- Religion: Adventures themed around religion can involve holy quests, schisms, brainwashed cultists, religious discrimination, exorcism, oracles, spiritual awakenings, church machinations, and more.
- Rescue: In a rescue adventure, one or more people are in terrible danger, in prison, enslaved, or otherwise need to be saved, broken out, or freed from their captors by the PCs. (If the PCs are the captives, that’s Escape.)
- Resistance: Resistance adventures involve the underdogs fighting against those in power through subterfuge, raids, guerrilla tactics, underground operations, and asymmetrical warfare — think Robin Hood.
- Shepherd: In this type of adventure, the PCs are leaders, guides, or protectors of a community. They could be the rulers of a village, a city, or a kingdom; tasking with protecting a spaceport; or in charge of establishing a new colony — the key element is that the community is theirs to safeguard.
- Survival: The PCs are in a strange place (or a familiar place, but lacking resources), and they need to survive or help others survive. These adventures feature scavenging, resource management, threats to food stores, hostile people or creatures who want what little you have, living off the land, and struggling just to live another day.
- Trade: Trade adventures revolve around things like brokering deals, securing trade agreements, wheeling and dealing, smuggling, scams, scuttling deals, mediating trade disputes, and stealing cargo.
- War: Adventures themed around war can involve sieges (besieged or besieging), conquest, defending territory, leading armies, crashing the city gates, playing generals, acting as scouts, guerrilla warfare, and a host of similar activities.
(Many thanks to my fellow gnomes for helping me create this list, and to the Decipher Star Trek Narrator’s Guide — an amazing GMing resource — for giving me the idea.)
The List Is Just a Starting Point
When I’m prepping for my Trek game, the the list is my starting point — I need a lot more than just an adventure type to plan out a fun night of gaming, and you need more than Gnome Stew’s list.
For my game, I also pick a broad type of conflict (like Man Against the Unknown or Against Man, another tool the game provides), consider the episode’s place in context (Will it be too similar to what we did last week? Am I on pace to reveal everything I want to be part of season one?), and then come up with an outline for what it’s actually about and what might happen.
But that starting point, the menu of episode types, is a big help when it comes time to start sketching out the next session. It’s not the same as a list of plots (for that, try Eureka: 501 Adventure Plots to Inspire Game Masters or S. John Ross’ free Big List of RPG Plots) — it’s broader than that, which is why I find it so useful. I hope you get as much mileage out of this list as I’ve gotten out of the Trek version in my game!
(Incidentally, I’m not inventing the wheel here: many RPGs include a list like this in some form. But I wasn’t able to find a broad, multi-genre, multi-RPG list that could be used for many different games, which is why I decided to write one. If this list leaves anything out, I’m all ears!)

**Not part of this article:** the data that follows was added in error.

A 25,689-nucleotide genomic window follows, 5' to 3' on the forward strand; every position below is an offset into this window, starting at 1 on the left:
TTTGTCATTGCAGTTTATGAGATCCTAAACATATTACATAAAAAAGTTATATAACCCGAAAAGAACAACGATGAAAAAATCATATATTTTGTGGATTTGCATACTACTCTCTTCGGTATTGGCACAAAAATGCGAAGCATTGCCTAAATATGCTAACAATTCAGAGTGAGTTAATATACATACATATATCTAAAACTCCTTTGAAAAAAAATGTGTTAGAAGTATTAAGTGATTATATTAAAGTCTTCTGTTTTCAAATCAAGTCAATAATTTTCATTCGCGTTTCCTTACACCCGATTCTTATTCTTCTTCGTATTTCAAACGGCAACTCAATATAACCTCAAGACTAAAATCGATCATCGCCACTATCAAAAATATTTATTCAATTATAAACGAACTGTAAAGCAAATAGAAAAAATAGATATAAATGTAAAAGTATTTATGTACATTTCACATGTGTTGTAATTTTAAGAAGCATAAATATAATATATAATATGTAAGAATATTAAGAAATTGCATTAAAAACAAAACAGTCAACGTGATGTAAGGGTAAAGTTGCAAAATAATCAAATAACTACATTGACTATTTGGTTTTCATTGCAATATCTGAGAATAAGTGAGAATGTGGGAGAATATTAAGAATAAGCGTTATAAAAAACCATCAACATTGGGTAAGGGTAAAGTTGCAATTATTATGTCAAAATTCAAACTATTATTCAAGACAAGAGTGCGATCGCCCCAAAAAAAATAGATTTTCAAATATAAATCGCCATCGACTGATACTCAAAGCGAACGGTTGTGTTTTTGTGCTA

A great list, and another great article! Thank you especially for this one, as it gives me a “to-do” list. I plan on going through all of these and designing at least one adventure around each type, so as to give the players a broad range of experiences.
Further, I think someone (more talented with coding than I) could use this as a basis for an adventure generator. Perhaps you roll on these, as well as a few other random lists and it spits out a brief outline of an adventure?
Few comments here, but I copy-n-pasted it to use when designing.
@Ben Scerri – You might try checking out the scenario generators used in Realms of Cthulhu and Space 1889:Red Sands (Savage Worlds flavorizers, and jolly good ones too) and possibly in other places. A few die-rolls and Bob’s your mother’s brother.
If you are playing Delta Green you have another option: Pass a few notes that suggest suspicious behavior by the other players and simply sit back and watch the players LARP for three hours.
Yes I’m joking. Mostly. >Bo)
Motto: A Modern-era Call of Cthulhu player’s worst nightmare is a bored GM.
Nice list. I love a good list… Obviously it’s far from exhaustive (my next adventure’s not on it). But it’s a useful exercise to think “What kind of adventure is this?” when prepping because it means you put hints in the game to the pcs as to how they are to act and what their goals are. One of my biggest problems when writing is, in fact, ill-defined goals, so this is probably something I need to do more.
I’m glad you found the list useful, Ben and Noumenon!
@Bercilac – What’s missing?
@Martin Ralya – My last adventure centred around an underground fighting ring. As a category, you might call it “Gladitorial contests” including jousts, wrestling matches, etc. The category is defined by characters fighting each other for some prize or reward, combat is (mostly) non-lethal, and the purpose is to create a spectacle.
I did it as a something-for-everyone approach. The comic relief learned that the rival to his love was in attendance, so he entered to defeat him (never made it past the second round, but got to play the comic relief); tank players get a chance at the gold (our tank stayed home, the light combatant got through the first couple of rounds until the brick I threw at him squished him… I had designed it so the party could only win the match by cheating); rogueish characters could gamble on the results; and because it was a gathering of underworld celebrities, I slipped the assassin character a mission, which he subcontracted out to the party.
Perhaps, given that I used it basically as a container for a series of mini-missions, we could regard it as more of a temporary setting than an adventure, but it was a nice unifying theme that kept the whole party busy and involved. My next adventure is definitely on this list, but I’ll tell you about it after I run it. Not sure who reads this.
@Bercilac – I’d say that probably merits a new category, Contest. Good call, and thanks for the breakdown!